College Football's second season continues its march on Tuesday with the Russell Athletic Bowl and the Texas Bowl. As New Year's approaches, we finally start to really get into the meat of the Bowl schedule and get games between teams that should be truly competitive.
Russell Athletic Bowl -- North Carolina vs. Baylor
(5:30 p.m. ET, ESPN)
North Carolina quietly put together a terrific season and though they didn't get much national attention, were in the conversation to win the ACC down to the last week of the regular season. For a while UNC was a font of NFL talent, producing the likes of Hakeem Nicks and Robert Quinn, but with the departure of Butch Davis that well of talent has dried up, and there were no Tar Heels drafted in 2015. That looks to change with guard Landon Turner, who is a physically imposing mauler with solid technique and impressive power in the mold of Larry Warford or Laken Tomlinson.
Keep an eye on receiver Quinshad Davis as well. The 6-foot-3, 220-pound receiver doesn't lead UNC in receiving or is getting much national attention, but he has the blend of height, weight, and speed to create mismatches, and has drawn some comparisons to Nicks.
On the other side of the field, Baylor features the most explosive offense in the country, averaging 605 yards and 48 points per game. However, the Bears will be without their most explosive player in Corey Coleman. The wide receiver has the ability to blow the top off of any defense, but will miss the bowl game after having hernia surgery.
In his absence, keep your eye on Spencer Drango on the offensive line and Shawn Oakman on the defensive line. Though Drango plays tackle for the Bears, he will likely be moving inside to play guard in the NFL. Oakman is perhaps the most impressive physical specimen in the draft, but his stock has tumbled over the course of the season. He has freakish tools but has struggled with consistency, dominating at times but disappearing far too often.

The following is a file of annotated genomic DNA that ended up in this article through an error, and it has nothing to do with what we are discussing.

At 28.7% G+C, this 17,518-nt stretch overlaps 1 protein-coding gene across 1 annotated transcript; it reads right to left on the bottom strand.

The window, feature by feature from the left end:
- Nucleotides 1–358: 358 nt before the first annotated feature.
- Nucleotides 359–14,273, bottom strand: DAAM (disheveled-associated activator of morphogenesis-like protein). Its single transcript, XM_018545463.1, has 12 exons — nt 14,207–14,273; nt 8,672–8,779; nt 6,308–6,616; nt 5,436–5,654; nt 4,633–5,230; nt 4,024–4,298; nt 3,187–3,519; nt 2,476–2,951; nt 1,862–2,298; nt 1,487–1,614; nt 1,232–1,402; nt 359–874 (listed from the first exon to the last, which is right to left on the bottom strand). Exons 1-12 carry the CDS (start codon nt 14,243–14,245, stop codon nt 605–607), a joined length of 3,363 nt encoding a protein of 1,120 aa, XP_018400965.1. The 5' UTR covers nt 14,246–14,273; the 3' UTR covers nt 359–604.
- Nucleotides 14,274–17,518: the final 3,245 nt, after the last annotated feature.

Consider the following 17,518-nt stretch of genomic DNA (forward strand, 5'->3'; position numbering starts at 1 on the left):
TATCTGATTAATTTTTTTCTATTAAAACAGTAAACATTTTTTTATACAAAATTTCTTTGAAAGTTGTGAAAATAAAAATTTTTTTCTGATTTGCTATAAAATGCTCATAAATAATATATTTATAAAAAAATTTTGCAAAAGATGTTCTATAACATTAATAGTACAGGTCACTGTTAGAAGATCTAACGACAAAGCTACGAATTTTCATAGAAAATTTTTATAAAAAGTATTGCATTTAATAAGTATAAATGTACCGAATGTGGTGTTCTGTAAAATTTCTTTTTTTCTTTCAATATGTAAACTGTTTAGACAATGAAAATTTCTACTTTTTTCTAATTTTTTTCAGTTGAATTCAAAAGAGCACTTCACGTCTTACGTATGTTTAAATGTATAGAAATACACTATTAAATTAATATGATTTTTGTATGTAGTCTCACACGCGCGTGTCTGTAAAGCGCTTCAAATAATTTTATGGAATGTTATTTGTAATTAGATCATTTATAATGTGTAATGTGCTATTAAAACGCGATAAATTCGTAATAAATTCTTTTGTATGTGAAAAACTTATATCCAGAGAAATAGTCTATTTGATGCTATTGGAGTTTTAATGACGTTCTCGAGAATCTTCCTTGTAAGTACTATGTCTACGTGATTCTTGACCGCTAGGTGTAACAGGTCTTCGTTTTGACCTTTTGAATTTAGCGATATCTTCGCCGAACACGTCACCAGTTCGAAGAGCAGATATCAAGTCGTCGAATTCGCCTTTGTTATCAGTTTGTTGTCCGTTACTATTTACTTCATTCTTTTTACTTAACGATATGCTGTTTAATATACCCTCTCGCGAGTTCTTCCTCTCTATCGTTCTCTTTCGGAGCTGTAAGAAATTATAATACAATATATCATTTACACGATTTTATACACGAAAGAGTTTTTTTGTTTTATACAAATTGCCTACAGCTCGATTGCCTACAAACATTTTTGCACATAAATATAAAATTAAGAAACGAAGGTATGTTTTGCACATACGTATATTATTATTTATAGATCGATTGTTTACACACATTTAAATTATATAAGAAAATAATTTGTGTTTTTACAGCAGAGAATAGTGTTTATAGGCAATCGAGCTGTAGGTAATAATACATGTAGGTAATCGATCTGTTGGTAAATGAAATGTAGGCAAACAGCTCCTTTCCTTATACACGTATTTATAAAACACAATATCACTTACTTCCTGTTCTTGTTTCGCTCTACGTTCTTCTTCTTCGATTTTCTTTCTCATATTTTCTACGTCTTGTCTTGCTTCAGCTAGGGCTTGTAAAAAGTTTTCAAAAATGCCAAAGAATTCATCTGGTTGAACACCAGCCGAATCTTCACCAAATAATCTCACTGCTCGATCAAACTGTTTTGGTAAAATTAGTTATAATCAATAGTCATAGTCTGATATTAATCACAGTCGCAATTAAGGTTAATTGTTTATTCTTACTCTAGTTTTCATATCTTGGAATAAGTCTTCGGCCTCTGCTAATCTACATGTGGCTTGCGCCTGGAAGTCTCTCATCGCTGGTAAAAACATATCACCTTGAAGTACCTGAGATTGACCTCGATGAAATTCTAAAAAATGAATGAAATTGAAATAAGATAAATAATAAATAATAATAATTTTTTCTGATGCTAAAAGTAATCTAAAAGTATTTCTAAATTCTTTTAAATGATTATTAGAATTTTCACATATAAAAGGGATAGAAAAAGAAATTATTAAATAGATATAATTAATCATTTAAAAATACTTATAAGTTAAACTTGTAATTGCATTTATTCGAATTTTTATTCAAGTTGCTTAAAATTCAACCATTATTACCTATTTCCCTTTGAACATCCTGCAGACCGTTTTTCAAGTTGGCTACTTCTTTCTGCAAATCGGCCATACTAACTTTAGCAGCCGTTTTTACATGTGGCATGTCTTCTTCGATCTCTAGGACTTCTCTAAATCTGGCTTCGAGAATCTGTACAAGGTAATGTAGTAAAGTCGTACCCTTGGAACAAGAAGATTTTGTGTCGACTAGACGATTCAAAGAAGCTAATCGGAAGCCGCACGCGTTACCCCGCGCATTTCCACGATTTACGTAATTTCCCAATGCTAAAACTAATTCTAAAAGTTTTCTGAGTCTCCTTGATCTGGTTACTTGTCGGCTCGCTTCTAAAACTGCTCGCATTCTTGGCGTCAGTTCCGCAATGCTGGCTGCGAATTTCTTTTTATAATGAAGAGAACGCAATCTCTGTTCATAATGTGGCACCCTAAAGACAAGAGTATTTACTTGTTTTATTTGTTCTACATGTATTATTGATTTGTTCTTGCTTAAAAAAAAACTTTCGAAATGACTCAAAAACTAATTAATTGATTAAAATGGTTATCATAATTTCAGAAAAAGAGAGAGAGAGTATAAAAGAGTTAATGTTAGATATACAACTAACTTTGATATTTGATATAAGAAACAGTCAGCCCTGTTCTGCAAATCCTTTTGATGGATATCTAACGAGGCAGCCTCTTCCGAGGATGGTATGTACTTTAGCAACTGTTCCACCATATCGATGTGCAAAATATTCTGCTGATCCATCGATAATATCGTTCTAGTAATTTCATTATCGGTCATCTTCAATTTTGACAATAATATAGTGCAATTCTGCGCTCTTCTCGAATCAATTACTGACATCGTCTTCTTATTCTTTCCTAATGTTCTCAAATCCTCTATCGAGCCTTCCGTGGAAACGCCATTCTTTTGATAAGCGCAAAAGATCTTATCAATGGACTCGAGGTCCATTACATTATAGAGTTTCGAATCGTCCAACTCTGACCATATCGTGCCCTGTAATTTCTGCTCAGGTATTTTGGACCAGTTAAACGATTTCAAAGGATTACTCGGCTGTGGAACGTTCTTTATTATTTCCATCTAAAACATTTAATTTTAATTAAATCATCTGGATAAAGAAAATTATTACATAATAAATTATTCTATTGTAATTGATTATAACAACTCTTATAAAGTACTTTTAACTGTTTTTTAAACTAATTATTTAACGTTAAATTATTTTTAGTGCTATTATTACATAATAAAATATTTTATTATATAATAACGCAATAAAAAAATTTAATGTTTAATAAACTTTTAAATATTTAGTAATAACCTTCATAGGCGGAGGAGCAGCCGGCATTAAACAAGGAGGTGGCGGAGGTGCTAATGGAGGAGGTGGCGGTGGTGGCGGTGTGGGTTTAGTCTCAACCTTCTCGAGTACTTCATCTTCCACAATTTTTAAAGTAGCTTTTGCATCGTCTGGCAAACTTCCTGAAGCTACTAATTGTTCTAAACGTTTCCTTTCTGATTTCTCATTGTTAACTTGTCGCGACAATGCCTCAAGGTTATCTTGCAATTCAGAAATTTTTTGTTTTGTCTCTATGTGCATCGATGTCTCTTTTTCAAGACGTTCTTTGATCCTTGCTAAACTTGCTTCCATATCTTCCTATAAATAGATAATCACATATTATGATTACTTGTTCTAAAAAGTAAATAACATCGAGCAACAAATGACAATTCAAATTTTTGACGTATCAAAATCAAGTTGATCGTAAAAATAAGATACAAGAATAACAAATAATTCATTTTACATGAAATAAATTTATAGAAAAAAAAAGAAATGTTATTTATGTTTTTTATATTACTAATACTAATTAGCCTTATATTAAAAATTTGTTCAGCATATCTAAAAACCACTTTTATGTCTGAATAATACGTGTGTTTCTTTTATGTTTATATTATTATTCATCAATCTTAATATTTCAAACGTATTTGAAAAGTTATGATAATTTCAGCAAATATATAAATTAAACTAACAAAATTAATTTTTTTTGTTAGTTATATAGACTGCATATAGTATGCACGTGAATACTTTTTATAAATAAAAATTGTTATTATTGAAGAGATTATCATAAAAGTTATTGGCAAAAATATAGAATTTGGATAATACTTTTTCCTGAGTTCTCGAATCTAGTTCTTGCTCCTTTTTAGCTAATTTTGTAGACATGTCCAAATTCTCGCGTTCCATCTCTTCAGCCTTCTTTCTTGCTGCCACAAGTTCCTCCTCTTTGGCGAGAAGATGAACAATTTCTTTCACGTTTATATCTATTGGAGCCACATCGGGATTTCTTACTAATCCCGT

Texas Bowl -- LSU vs. Texas Tech
(9 p.m., ESPN)
Given the Giants' penchant for drafting out of LSU -- even Landon Collins was almost a Tiger -- it makes sense to watch any game the Tigers play.
It just so happens that the Tigers have several prospects that fit the Giants needs.
Starting on defense, cornerback Tre'Davious White isn't the biggest or fastest corner, but his quick feet, fluid hips, and great instincts let him smother receivers in coverage. He should be the next in a long line of LSU DBs to be drafted highly. Behind White is Jalen Mills, a rangy free safety that teammates liken to "another coach on the field". Mills has a strong grasp of offensive and route concepts and uses that to get the defense lined up, and is often around the ball.
Deion Jones is another LSU defender that should be on the Giants' radar, even though he isn't on the national radar. He is a "new age" linebacker who uses his range and athleticism to fly around the field. Jones should be a true three-down linebacker at the next level, with the instincts and toughness to play the run, rush the passer, and cover the middle of the field.
On the other side of the ball, offensive lineman Vadal Alexander is another big mauler of an offensive tackle who looks to project inside to guard. Starting 10 games at right tackle, he has played 700 snaps this season and recorded 100 knockdown blocks.
For Texas Tech, perhaps the biggest prospect to watch is head coach Kliff Kingsbury. Kingsbury's take on the Air Raid offense makes the Red Raider offense a fun one to watch. He first took the national stage as Texas A&M's offensive coordinator during their 2012 season, and could be in line for a job in the NFL before long.
Texas Tech's best draftable prospect is likely offensive tackle Le"Raven Clark, a big and athletic tackle. Clark is a bit of a developmental prospect -- the differences between an NFL offense and college spread offenses make most of them prospects -- but he has a good foundation and solid tools to eventually become a starter. Whether his future in the NFL is at tackle or guard is still up in the air.